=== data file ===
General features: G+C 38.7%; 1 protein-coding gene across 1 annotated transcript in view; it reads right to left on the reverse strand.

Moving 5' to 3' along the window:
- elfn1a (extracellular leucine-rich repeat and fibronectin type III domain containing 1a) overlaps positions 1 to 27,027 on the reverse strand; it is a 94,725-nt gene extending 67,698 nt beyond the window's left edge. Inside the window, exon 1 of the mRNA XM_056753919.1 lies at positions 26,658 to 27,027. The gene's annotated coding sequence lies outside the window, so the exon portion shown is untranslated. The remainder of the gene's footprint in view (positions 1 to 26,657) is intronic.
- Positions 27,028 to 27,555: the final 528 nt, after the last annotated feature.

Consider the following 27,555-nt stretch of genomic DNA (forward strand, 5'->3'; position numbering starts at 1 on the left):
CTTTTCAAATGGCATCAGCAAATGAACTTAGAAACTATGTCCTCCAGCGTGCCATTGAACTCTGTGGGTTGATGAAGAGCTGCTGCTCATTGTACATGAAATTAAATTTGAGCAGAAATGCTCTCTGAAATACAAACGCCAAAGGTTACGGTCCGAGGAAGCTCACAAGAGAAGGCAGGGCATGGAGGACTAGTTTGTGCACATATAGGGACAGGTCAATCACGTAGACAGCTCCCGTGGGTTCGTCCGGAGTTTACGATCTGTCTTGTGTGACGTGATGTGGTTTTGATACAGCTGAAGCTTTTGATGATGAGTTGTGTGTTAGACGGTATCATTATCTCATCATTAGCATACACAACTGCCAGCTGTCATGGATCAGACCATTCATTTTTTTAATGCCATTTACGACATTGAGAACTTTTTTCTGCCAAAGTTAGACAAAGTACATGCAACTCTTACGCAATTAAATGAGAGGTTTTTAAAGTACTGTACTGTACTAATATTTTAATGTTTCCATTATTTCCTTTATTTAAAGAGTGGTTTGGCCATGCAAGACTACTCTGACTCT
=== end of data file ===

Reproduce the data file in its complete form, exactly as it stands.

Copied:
General features: G+C 38.7%; 1 protein-coding gene across 1 annotated transcript in view; it reads right to left on the reverse strand.

Moving 5' to 3' along the window:
- elfn1a (extracellular leucine-rich repeat and fibronectin type III domain containing 1a) overlaps positions 1 to 27,027 on the reverse strand; it is a 94,725-nt gene extending 67,698 nt beyond the window's left edge. Inside the window, exon 1 of the mRNA XM_056753919.1 lies at positions 26,658 to 27,027. The gene's annotated coding sequence lies outside the window, so the exon portion shown is untranslated. The remainder of the gene's footprint in view (positions 1 to 26,657) is intronic.
- Positions 27,028 to 27,555: the final 528 nt, after the last annotated feature.

Consider the following 27,555-nt stretch of genomic DNA (forward strand, 5'->3'; position numbering starts at 1 on the left):
CTTTTCAAATGGCATCAGCAAATGAACTTAGAAACTATGTCCTCCAGCGTGCCATTGAACTCTGTGGGTTGATGAAGAGCTGCTGCTCATTGTACATGAAATTAAATTTGAGCAGAAATGCTCTCTGAAATACAAACGCCAAAGGTTACGGTCCGAGGAAGCTCACAAGAGAAGGCAGGGCATGGAGGACTAGTTTGTGCACATATAGGGACAGGTCAATCACGTAGACAGCTCCCGTGGGTTCGTCCGGAGTTTACGATCTGTCTTGTGTGACGTGATGTGGTTTTGATACAGCTGAAGCTTTTGATGATGAGTTGTGTGTTAGACGGTATCATTATCTCATCATTAGCATACACAACTGCCAGCTGTCATGGATCAGACCATTCATTTTTTTAATGCCATTTACGACATTGAGAACTTTTTTCTGCCAAAGTTAGACAAAGTACATGCAACTCTTACGCAATTAAATGAGAGGTTTTTAAAGTACTGTACTGTACTAATATTTTAATGTTTCCATTATTTCCTTTATTTAAAGAGTGGTTTGGCCATGCAAGACTACTCTGACTCT